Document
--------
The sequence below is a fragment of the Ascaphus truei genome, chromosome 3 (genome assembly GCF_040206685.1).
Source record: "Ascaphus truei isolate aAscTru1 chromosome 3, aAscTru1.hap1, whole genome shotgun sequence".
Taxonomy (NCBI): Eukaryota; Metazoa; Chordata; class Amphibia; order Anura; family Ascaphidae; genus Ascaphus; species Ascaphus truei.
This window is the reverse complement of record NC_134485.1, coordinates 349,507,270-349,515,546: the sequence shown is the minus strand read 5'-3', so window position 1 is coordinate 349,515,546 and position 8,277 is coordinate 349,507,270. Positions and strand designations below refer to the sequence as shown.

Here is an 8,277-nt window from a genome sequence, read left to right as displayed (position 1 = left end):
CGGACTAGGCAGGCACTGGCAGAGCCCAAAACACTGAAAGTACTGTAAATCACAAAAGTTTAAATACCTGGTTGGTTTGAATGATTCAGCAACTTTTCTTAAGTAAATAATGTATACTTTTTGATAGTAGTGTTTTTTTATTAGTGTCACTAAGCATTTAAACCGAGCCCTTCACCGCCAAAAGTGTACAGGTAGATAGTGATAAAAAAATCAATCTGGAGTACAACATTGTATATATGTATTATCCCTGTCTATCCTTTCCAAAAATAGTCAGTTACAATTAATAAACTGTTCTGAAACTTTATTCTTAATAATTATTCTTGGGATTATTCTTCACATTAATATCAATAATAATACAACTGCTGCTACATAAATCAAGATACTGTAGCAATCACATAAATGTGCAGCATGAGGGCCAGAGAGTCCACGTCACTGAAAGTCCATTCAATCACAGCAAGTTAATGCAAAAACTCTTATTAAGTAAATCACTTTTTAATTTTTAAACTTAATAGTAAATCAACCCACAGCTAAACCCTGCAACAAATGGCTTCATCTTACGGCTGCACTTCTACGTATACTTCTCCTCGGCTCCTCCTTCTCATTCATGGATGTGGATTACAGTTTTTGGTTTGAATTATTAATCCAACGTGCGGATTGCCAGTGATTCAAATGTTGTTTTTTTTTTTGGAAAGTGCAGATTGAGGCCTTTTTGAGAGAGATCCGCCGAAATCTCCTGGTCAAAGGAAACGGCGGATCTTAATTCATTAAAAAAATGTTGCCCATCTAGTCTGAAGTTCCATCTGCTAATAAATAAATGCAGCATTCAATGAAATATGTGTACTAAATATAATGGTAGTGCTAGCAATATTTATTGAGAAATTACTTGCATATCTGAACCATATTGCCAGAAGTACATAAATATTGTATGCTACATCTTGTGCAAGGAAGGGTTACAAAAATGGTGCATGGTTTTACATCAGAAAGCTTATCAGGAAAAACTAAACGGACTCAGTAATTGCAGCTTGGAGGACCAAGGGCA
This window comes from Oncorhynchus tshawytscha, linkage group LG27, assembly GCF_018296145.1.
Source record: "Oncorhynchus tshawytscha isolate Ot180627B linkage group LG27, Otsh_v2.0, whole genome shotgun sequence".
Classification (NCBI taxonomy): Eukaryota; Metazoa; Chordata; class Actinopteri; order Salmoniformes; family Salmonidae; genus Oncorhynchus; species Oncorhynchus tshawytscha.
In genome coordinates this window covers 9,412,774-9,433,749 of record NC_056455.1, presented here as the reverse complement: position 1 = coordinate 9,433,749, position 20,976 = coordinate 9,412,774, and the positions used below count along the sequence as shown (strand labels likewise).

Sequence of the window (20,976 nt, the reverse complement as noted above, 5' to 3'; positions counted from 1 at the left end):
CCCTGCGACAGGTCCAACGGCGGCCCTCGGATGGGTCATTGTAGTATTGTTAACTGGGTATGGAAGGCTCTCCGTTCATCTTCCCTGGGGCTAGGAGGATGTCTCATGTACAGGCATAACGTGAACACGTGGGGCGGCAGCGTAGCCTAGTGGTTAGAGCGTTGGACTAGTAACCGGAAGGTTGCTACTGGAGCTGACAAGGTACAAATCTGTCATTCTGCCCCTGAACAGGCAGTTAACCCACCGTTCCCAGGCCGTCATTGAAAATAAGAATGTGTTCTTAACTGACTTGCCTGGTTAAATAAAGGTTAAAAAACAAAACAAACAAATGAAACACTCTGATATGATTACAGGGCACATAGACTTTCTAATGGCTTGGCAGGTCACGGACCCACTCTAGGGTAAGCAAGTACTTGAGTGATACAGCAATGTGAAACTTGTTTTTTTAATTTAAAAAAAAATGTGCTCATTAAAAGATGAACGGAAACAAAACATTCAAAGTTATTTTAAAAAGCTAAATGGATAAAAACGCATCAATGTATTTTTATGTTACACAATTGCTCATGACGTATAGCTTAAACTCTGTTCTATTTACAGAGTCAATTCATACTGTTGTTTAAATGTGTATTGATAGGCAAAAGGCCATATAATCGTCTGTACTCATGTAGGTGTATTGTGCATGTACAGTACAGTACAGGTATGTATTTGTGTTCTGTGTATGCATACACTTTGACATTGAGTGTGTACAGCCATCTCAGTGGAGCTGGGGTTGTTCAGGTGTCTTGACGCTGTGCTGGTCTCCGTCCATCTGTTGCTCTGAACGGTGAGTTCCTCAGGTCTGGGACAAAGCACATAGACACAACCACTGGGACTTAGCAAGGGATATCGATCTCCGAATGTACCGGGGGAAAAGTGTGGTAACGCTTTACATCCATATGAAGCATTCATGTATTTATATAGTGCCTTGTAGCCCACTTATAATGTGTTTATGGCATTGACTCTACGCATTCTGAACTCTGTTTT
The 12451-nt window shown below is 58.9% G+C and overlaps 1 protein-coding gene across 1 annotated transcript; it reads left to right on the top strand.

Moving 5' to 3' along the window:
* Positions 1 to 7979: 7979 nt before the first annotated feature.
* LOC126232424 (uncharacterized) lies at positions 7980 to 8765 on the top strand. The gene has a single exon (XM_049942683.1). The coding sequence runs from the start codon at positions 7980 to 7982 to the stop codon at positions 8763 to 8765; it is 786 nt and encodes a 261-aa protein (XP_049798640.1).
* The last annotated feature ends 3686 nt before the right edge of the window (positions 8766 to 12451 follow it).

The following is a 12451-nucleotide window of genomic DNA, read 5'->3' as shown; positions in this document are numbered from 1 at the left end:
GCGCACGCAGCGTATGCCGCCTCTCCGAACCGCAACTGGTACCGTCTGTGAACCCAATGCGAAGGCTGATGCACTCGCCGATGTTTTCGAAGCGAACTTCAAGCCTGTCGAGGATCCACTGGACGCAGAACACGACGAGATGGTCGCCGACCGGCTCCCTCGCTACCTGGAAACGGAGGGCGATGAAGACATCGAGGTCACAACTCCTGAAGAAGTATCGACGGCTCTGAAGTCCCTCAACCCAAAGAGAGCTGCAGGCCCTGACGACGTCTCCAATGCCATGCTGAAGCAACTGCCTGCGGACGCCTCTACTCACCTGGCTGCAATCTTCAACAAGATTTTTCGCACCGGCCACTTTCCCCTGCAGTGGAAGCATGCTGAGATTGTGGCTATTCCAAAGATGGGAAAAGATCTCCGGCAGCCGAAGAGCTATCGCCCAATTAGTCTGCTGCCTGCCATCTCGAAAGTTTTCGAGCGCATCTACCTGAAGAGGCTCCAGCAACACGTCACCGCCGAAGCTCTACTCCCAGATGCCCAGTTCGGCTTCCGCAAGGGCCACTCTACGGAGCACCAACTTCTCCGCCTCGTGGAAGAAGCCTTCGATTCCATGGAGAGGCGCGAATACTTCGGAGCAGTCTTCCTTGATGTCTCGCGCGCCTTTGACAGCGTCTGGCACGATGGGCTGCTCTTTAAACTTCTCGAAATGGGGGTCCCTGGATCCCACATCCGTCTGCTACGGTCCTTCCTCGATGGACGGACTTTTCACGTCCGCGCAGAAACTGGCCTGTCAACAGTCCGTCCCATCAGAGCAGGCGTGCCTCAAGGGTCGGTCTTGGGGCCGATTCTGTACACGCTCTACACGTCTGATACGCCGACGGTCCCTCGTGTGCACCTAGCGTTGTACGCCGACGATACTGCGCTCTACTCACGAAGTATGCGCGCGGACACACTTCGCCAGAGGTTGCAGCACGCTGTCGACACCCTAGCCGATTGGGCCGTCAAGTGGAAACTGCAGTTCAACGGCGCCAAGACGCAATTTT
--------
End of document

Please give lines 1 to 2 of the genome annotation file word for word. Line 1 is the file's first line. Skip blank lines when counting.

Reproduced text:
The sequence below is a fragment of the Ascaphus truei genome, chromosome 3 (genome assembly GCF_040206685.1).
Source record: "Ascaphus truei isolate aAscTru1 chromosome 3, aAscTru1.hap1, whole genome shotgun sequence".